China’s direct geothermal energy use will reach 40.6 gigawatts (GW) by the end of 2020, accounting for 38% of the world’s total, making it the largest in the world for several consecutive years. China’s geothermal energy heating and cooling area is 1.39 billion square meters, with an average annual growth rate of 23% over the past five years. Why is geothermal getting so much attention? According to industry insiders, it has to do with its wide distribution, large reserves, stability and reliability, and remarkable carbon emission reduction benefits. The distribution of energy resources in China usually has regional bias. For example, the northwest is rich in coal, wind, and solar energy resources, while the south is rich in water resources. In contrast, geothermal energy is widely distributed and the process of using it emits almost no carbon. The goal of “double carbon” (peak CO2 emissions and carbon neutrality) has brought clean geothermal energy into the spotlight.
Two examples were provided:
At the China Petroleum & Chemical Industry Group Green Energy Corporation Talent Jiayuan Heat Exchange Station in Xiong County, Xiong’an New District, Hebei Province, the heat exchange station is located underground. It does not have a large site area, but it guarantees a winter heating supply for the more than 3,000 households in the complex. At this heat exchange plant, geothermal water is pumped up by submersible pumps, sand is removed by desander, and heat is exchanged in plate heat exchangers. In other words, the heat from the high-temperature underground water is extracted and used as a heat source for winter heating. The thermal energy obtained from the geothermal water is sent to each household through pipes.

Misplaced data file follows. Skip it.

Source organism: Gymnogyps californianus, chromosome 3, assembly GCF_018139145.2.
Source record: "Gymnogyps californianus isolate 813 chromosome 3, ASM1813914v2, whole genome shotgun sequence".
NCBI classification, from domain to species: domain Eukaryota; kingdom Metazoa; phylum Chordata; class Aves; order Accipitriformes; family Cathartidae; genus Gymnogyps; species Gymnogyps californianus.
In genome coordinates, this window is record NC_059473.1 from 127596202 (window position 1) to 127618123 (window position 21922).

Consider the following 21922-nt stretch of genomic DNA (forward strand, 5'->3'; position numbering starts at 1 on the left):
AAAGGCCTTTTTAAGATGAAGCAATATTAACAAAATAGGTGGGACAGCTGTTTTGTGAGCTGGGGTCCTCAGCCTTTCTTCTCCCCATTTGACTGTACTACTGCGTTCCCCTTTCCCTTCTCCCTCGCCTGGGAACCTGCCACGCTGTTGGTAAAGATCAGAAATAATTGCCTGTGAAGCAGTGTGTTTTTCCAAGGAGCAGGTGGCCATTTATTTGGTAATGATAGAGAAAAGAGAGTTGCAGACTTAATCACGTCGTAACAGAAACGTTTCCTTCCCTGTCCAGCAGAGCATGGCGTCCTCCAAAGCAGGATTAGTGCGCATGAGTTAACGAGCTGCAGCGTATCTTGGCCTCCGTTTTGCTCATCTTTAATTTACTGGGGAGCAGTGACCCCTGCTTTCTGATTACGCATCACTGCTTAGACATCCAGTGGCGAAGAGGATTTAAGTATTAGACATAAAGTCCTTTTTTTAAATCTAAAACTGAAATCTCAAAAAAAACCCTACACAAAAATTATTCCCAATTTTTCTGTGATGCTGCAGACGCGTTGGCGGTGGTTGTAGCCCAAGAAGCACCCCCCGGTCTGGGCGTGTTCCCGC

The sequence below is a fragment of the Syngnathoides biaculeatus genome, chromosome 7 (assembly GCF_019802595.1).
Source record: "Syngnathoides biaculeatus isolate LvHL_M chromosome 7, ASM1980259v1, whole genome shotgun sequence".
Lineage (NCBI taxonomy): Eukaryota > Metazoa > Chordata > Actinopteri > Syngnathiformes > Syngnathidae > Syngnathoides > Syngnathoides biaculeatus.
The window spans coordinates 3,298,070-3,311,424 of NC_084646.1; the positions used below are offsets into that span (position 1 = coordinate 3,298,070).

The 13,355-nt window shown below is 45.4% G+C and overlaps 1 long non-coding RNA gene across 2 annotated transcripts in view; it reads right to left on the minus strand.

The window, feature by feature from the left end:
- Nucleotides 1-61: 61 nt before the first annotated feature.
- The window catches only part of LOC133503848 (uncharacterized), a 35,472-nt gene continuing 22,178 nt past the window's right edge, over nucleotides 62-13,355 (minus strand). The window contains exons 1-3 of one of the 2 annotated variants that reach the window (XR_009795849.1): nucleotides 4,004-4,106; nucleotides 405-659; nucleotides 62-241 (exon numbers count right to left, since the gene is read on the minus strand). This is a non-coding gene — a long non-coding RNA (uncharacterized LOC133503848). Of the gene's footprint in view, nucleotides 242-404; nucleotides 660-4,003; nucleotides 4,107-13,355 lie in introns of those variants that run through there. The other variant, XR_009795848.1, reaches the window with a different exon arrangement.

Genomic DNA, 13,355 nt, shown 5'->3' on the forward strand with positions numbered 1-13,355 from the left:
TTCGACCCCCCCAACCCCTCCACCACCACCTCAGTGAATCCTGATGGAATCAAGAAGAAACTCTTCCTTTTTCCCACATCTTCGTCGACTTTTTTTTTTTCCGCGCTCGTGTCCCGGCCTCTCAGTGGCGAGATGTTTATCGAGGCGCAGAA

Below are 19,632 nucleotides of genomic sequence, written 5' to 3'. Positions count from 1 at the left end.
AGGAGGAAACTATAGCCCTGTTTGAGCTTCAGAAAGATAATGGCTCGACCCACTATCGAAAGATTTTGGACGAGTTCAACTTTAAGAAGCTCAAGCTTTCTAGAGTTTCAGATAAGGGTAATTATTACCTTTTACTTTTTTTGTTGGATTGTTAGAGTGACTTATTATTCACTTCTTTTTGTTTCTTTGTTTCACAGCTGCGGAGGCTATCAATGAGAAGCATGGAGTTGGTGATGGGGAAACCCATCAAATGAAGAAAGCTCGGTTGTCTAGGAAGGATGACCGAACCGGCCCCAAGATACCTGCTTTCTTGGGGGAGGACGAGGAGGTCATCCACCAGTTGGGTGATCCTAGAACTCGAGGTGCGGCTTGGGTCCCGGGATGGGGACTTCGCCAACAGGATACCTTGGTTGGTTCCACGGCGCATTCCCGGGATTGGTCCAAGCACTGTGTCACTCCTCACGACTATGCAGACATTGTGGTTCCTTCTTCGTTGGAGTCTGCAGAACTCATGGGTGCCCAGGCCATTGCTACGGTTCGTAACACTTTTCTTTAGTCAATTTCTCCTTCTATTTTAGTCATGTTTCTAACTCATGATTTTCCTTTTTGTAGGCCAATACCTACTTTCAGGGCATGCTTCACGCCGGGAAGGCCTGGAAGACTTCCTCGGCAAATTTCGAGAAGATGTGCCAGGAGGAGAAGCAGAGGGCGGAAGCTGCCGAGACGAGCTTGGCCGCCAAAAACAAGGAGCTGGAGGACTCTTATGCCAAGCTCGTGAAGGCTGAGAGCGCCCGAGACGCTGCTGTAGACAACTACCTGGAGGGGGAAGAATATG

At China Petrochemical Green Energy Geothermal Energy Development Corporation, shallow geothermal energy is used instead of air conditioning for cooling. There are about 280 shallow pit holes about 120 meters deep under the green areas and roads in the complex, and the underground thermal energy is transported by pipes to exchange cold and heat between water and underground rock bodies through the action of heat pump units. In winter, the heat from the rock is extracted and used to heat the rooms. In the winter, the heat is extracted from the rock body and used to heat the rooms, and the underground rock body serves as the heat source in this process. In summer, the indoor heat is extracted and released into the rock to produce cold water at a temperature of about 11°C. A circulation pump then sends the water to a fan for circulation.
Geothermal energy can be used in different stages based on different temperatures. Taking Yadu County, Dali City, Yunnan Province, as an example, where medium- and high-temperature geothermal energy is abundant, geothermal energy below 45°C can be used to develop the healthcare industry, such as hot springs and bathing; between 45 and 60°C can be used for heating; and around 60 to 90°C, energy after heating use can be used for greenhouse cultivation. On the other hand, geothermal energy above 90°C can be used for clean power generation. The higher the temperature, the more effective and economical the power generation.
Photo shows the heat exchange station located at the Hebei Xiong’an New District Innovation Center Intermediate Test Base.